By Extremism Watch Desk | VOA News
Iraqis often present themselves as the pride of literature in the Arab world. The traditional Arabic saying, “Egypt writes, Lebanon publishes, Iraq reads,” resonates through the efforts of Tahany Saleh, a young Iraqi woman who let her passion for books lead her to rebuild a library in Mosul, book by book, after Islamic State’s rule over the city was ended.
This story was reported by Kurdish Service’s Rebaz Majeed from Sulaimaniyah, Kurdistan Region, Iraq, and written by Rikar Hussein in Washington, D.C.
Saleh, now 28, was in her first year of graduate studies in economics when the Islamic State (IS) attacked Mosul on June 4, 2014. Helping her home heal from IS rule and restoring the city’s literary culture has driven her ever since.
“When IS was occupying Mosul, it was like we were entirely paralyzed; we had control over nothing, and it was impossible to do anything. It was a very unusual situation, full of anxiety, fear and remorse. All we could do was to stay strong to preserve our spirits from being tainted by the darkness that IS brought upon us,” she recalled about her life under IS.
A rebellious woman since early childhood, Saleh refused to obey IS’s strict rules.
Tahany Saleh reads through a book rescued from the rubble of Mosul University’s Central Library in Mosul, Iraq. (Photo courtesy of Ali al-Baroodi, May 2017)
She first quit school, then stopped visiting her favorite place, the university’s Central Library. She ultimately avoided going out altogether.
“Not for once did I wear the back clads they forced on people. I did not leave my home for 944 days, not even to go shopping. Most of the time, I was asking myself, ‘What’s my fault? Why should I leave my school? Why can’t I move freely? What did I do to deserve to be displaced from my city?’ But I could find no answers,” she said.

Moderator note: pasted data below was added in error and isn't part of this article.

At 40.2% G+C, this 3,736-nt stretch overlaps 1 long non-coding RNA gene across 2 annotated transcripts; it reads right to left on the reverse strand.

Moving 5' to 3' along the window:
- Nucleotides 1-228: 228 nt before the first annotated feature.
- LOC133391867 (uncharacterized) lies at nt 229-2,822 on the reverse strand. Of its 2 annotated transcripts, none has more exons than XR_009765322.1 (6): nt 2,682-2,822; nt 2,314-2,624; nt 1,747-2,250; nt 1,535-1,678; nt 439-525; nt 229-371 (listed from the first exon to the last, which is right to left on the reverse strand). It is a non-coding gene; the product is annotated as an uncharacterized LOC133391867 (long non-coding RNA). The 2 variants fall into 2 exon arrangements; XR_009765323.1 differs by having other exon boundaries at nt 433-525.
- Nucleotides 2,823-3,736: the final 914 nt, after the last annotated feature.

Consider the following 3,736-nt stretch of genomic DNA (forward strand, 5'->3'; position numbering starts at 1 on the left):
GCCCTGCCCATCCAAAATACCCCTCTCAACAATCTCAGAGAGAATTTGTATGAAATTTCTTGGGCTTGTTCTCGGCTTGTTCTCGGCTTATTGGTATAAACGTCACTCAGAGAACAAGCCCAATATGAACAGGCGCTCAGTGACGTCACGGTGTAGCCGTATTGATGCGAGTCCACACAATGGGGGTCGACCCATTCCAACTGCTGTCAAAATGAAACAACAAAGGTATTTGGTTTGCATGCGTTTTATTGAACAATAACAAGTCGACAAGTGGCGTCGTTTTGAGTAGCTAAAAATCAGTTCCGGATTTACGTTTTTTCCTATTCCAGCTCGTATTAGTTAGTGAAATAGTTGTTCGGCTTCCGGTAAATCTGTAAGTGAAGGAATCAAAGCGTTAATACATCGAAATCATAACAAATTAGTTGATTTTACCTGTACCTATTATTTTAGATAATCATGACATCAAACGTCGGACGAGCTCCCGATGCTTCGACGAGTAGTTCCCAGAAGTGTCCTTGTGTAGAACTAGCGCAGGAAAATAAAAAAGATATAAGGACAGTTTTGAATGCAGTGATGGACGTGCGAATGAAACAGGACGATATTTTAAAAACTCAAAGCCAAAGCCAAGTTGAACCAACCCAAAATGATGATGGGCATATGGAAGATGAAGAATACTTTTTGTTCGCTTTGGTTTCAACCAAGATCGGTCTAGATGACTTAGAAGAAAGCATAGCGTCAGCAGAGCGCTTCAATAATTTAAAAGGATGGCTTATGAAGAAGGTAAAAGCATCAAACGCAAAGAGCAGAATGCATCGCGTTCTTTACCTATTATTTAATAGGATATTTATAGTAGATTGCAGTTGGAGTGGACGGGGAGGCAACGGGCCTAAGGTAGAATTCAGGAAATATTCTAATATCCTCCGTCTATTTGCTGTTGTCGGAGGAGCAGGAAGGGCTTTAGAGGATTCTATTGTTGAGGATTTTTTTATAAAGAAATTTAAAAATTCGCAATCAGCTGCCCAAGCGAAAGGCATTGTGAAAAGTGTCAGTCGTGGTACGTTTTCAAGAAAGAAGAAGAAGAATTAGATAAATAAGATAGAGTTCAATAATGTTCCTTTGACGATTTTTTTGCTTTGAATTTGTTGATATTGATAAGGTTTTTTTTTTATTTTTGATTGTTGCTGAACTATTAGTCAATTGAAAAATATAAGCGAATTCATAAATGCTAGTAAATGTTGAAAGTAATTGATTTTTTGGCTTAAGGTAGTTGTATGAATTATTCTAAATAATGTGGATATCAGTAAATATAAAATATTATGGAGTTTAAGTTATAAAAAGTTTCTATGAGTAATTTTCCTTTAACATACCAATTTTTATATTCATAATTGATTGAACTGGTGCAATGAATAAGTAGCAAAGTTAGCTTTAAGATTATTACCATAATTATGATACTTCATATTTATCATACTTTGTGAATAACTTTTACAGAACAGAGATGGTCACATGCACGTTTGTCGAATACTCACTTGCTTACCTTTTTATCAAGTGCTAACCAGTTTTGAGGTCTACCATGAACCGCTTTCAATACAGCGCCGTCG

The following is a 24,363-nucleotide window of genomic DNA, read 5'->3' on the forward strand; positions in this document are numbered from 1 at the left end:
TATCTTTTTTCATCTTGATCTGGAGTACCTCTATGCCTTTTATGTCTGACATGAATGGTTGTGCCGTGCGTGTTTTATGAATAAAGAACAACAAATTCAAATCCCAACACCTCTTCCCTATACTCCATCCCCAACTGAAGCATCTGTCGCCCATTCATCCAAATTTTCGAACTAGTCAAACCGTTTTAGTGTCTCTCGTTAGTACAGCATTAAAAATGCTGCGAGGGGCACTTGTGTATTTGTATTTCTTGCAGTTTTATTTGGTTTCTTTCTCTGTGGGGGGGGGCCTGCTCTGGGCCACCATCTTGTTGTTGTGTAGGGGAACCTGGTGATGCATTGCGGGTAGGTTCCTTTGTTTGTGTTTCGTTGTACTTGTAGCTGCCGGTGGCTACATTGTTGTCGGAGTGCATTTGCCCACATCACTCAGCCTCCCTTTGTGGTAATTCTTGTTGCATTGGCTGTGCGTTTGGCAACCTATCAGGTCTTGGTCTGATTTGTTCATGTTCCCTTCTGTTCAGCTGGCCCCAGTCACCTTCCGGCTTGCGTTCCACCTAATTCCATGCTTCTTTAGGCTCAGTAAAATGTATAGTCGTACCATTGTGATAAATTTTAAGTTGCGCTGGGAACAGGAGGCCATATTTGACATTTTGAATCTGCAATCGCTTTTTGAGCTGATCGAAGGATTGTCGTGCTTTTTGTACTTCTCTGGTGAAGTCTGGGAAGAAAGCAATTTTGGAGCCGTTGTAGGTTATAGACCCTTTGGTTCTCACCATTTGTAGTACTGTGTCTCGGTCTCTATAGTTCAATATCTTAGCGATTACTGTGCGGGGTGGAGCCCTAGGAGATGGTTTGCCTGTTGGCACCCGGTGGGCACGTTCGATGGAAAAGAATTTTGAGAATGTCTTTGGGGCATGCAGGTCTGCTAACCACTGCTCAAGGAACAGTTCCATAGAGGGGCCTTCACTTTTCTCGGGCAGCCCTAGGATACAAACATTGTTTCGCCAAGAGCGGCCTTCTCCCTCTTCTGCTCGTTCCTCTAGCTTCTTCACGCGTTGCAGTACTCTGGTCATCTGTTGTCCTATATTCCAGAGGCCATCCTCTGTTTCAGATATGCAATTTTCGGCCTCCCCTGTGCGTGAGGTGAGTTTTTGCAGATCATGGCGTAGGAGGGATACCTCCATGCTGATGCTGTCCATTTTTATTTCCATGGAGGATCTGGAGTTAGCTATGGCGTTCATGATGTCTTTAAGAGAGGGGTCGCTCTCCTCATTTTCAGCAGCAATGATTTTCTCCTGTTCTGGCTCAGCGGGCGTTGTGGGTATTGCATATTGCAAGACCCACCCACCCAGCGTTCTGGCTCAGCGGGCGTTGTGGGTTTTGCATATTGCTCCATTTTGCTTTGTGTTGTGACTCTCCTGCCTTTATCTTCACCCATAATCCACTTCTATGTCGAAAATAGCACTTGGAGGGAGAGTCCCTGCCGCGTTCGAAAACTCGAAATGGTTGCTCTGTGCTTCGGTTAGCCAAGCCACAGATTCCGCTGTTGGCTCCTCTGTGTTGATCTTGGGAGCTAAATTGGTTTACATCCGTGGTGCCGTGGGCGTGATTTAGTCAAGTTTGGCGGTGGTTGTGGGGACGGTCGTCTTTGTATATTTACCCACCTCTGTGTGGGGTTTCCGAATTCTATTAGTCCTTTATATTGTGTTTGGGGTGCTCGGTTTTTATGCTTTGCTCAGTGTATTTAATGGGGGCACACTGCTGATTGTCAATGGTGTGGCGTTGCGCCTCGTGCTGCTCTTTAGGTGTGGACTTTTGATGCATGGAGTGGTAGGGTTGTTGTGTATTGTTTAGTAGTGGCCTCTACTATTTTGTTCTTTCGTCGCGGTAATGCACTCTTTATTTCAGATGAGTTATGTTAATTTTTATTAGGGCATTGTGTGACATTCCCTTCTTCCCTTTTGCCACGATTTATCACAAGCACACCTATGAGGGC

During that period of isolation, Saleh heard about what was happening at Mosul University’s Central Library through friends who had worked at the school. They told her IS militants locked them up on the first floor of the four-story building, forcing them to print IS propaganda pamphlets.
The militants also used the space to gather university professors, forcing them to rewrite textbooks for a new “Islamic curriculum” after forbidding what they considered sinful or irrelevant subjects, such as art and philosophy.
“One staff member told me IS fighters were burning books when they needed to make fire for food or to warm up. They didn’t know the value of those books,” Saleh said.
Mosul University’s Central Library before Islamic State took control of the city. (Photo courtesy of Ali al-Baroodi)
The Central Library was established in 1921 and housed an estimated 1 million books on topics such as science, literature, philosophy, law and culture, in addition to historical maps, Ottoman-era manuscripts and Iraqi newspapers.
Mohammed Jasim al-Hamdany, who directed the library during IS control, said the library started flourishing in 1967 when 60 of the city’s largest private libraries donated their historic collections. It soon became Mosul’s research center with an average of 1,500 daily visits by students.
When IS entered Mosul in June 2014, they confiscated the building a few hours after taking over the city and started ransacking its valuable equipment. Iraqi and U.S. officials said that IS also were using some buildings at the university as manufacturing facilities for weaponry.
In February 2015, Iraqi media reported that IS militants loaded about 8,000 books on religion, philosophy, law, science and poetry from the library into six pickup trucks with Syrian license plates and set them on fire outside the city. On the same day, the library’s official website was taken down.
In a statement, Irina Bokova, director general of the United Nations’ Educational, Scientific and Cultural Organization (UNESCO), said, “This destruction marks a new phase in the cultural cleansing perpetrated in regions controlled by armed extremists in Iraq. It adds to the systematic destruction of heritage and the persecution of minorities that seeks to wipe out the cultural diversity that is the soul of the Iraqi people.”
Intense fighting destroyed the Old City of Mosul, where the remains of the Grand al-Nuri Mosque and al-Hadba minaret can be seen, in Mosul, Iraq, Aug. 5, 2017. (Reuters)
Despite the destruction of thousands of valuable books and manuscripts, the library remained standing until the Iraqi campaign to remove IS militants began. The fierce battle, which was launched in October 2016 and lasted nearly nine months until IS retreated, killed thousands of people, displaced nearly a million and left thousands of buildings wrecked, including the library.